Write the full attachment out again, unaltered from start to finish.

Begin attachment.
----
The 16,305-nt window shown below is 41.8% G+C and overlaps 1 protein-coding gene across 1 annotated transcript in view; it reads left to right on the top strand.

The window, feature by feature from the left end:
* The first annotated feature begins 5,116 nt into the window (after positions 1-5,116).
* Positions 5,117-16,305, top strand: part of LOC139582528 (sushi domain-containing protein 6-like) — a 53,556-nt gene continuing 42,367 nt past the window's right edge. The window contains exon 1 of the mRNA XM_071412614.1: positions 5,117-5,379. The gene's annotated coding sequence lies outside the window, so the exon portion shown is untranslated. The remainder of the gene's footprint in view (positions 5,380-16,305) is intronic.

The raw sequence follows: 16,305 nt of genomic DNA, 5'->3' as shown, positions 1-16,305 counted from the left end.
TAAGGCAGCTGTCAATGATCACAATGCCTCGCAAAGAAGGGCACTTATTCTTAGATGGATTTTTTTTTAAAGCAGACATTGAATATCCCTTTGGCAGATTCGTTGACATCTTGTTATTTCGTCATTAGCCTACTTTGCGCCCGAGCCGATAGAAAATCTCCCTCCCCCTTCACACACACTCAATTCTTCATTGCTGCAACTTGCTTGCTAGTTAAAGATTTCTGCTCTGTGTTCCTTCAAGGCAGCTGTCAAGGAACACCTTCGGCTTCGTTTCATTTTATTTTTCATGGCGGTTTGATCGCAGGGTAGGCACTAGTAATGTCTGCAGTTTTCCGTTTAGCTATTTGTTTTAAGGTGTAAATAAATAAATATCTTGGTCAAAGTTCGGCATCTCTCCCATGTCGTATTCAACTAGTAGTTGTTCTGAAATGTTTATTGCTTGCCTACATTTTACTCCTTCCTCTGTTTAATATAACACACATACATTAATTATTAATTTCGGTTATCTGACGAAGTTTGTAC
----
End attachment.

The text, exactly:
The 16,305-nt window shown below is 41.8% G+C and overlaps 1 protein-coding gene across 1 annotated transcript in view; it reads left to right on the top strand.

The window, feature by feature from the left end:
* The first annotated feature begins 5,116 nt into the window (after positions 1-5,116).
* Positions 5,117-16,305, top strand: part of LOC139582528 (sushi domain-containing protein 6-like) — a 53,556-nt gene continuing 42,367 nt past the window's right edge. The window contains exon 1 of the mRNA XM_071412614.1: positions 5,117-5,379. The gene's annotated coding sequence lies outside the window, so the exon portion shown is untranslated. The remainder of the gene's footprint in view (positions 5,380-16,305) is intronic.

The raw sequence follows: 16,305 nt of genomic DNA, 5'->3' as shown, positions 1-16,305 counted from the left end.
TAAGGCAGCTGTCAATGATCACAATGCCTCGCAAAGAAGGGCACTTATTCTTAGATGGATTTTTTTTTAAAGCAGACATTGAATATCCCTTTGGCAGATTCGTTGACATCTTGTTATTTCGTCATTAGCCTACTTTGCGCCCGAGCCGATAGAAAATCTCCCTCCCCCTTCACACACACTCAATTCTTCATTGCTGCAACTTGCTTGCTAGTTAAAGATTTCTGCTCTGTGTTCCTTCAAGGCAGCTGTCAAGGAACACCTTCGGCTTCGTTTCATTTTATTTTTCATGGCGGTTTGATCGCAGGGTAGGCACTAGTAATGTCTGCAGTTTTCCGTTTAGCTATTTGTTTTAAGGTGTAAATAAATAAATATCTTGGTCAAAGTTCGGCATCTCTCCCATGTCGTATTCAACTAGTAGTTGTTCTGAAATGTTTATTGCTTGCCTACATTTTACTCCTTCCTCTGTTTAATATAACACACATACATTAATTATTAATTTCGGTTATCTGACGAAGTTTGTAC